Newsflash: Montgomery County Public Schools students took an all-time record number of Advanced Placement exams in 2011 – more than 31,700 – and 72 percent of the exams received a college-ready score of 3 or higher.

Newsflash: MCPS parents say they worry that there is too much pressure on students to succeed. Some question whether this unhealthy competitive environment is forcing students into advanced classes, such as Advanced Placement, before they are ready.

Parents can find both of these messages on the MCPS website; the AP exams story is headline news while the concern about too much academic pressure can be found in schools Superintendent Joshua Starr’s Listen and Learn Report released this month.

The 11-page report summarizes what Starr leaned from community members and MCPS staff and students during 17 events held throughout the county this fall, plus two Town Hall-style meetings with students. Nearly 1,800 people attended the sessions, with an average of 125 at the community events and 80 at the staff gatherings.

The record-breaking news about AP exams is certainly something to crow about; it demonstrates that more students are rising – and meeting – the challenge of rigorous AP instruction.

In addition, according to MCPS officials, more African American and Hispanic students are taking the classes and their performance has “improved significantly across the district.”

“We’re seeing an increase in the participation rate. We’re seeing an increase in performance that outpaces the state and nation,” Starr says in a video posted on the MCPS website. “We’re seeing our African American and Latino kids continue to take a lot of exams and do well on exams, and it’s just overall good news for Montgomery County Public Schools.”

But how to balance the good news with worries about an unhealthy competitive environment and an inability to completely eliminate the achievement gap between white and Asian students and African American and Latino kids?

Consider this from the Listen and Learn report:  

“At nearly every event, Dr. Starr was asked about the overall lower academic performance of racial minorities and student groups receiv­ing services such as Free and Reduced-price Meals (FARMS) and English for Speakers of Other Lan­guages (ESOL). Many of the community members questioned whether the district’s resources and high-quality teachers were dispersed ‘fairly’ so that students in schools that serve a large percentage of poor and minority children have the same opportunities as students in schools that serve mainly White and wealthier children.”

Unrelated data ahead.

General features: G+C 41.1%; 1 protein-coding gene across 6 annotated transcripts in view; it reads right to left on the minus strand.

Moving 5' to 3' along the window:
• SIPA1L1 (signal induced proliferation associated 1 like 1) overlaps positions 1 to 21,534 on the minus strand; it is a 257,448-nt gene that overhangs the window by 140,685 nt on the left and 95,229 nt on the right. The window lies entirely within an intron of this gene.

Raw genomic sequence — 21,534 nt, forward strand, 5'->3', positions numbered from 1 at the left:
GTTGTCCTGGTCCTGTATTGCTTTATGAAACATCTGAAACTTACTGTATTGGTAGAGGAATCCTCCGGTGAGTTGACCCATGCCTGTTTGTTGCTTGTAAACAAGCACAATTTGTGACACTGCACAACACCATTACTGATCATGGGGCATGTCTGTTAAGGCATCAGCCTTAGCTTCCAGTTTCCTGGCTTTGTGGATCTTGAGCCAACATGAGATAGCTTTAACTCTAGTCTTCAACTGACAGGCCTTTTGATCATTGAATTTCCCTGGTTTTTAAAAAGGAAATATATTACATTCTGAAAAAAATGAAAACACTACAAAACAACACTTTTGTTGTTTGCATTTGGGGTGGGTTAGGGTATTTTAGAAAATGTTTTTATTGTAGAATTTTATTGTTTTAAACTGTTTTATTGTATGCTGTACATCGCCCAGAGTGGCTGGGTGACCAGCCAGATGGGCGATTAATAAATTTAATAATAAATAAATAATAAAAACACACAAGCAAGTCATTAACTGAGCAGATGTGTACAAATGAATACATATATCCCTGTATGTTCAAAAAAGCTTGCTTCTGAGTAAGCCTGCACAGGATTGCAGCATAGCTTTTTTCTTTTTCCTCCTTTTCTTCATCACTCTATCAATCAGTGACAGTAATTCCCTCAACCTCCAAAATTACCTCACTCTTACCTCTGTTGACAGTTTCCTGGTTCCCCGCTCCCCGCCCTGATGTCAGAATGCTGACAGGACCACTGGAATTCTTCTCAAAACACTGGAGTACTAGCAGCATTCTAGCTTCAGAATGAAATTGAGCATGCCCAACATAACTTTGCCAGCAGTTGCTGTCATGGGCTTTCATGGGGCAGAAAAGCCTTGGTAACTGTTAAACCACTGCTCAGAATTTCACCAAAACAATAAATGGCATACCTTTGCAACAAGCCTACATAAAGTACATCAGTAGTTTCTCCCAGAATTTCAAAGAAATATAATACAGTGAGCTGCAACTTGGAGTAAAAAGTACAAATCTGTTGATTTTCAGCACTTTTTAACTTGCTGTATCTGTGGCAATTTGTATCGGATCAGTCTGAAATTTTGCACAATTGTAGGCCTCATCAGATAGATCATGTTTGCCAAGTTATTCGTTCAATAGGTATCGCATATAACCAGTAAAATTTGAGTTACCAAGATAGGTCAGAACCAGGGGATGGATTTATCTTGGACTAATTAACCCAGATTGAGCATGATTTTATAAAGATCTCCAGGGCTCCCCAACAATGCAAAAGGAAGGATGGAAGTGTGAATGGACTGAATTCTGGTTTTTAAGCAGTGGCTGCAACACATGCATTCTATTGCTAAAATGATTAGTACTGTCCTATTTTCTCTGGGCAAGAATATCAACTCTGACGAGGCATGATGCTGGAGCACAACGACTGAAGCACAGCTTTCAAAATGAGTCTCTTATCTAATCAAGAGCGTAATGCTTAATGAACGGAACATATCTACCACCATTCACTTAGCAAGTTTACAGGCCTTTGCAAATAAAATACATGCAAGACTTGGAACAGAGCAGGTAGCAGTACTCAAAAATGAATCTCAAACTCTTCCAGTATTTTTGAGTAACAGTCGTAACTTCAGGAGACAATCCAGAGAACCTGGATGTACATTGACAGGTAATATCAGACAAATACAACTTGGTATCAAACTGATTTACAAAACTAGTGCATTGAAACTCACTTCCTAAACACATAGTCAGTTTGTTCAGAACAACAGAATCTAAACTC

And: “Many parents and some students raised the issue of whether there was too much pressure on students to succeed. To many, the amount of homework given to students—especially in middle and high school—was symbolic of an unhealthy, competitive environment. Others questioned whether this environment was forcing students into advanced classes—including Advanced Placement and accelerated mathemat­ics—even though they were not ready.”

During the Town Hall meetings with students, some commented on “the competitive pressure they feel to take more advanced classes and the burden of several hours of homework,” according to the report.

Starr has said repeatedly that dealing with the variability between schools and within schools will be a top priority. And that “it was important that students had a life that was in balance and that schools focused on developing students who were not only high achieving, but also socially and emotionally competent,” according to the report.

But how to achieve these goals? There are no easy answers. Clearly they are matters that cry out for discussion and action just as much as budget cuts and other major issues.

Starr plans to hold additional Listen and Learn events in the spring to tackle some of these questions, including developing social and emotional competencies in students.

Let’s make sure we continue to let him know what we think.

Julie Rasicot

Julie Rasicot can be reached at julie.rasicot@bethesdamagazine.com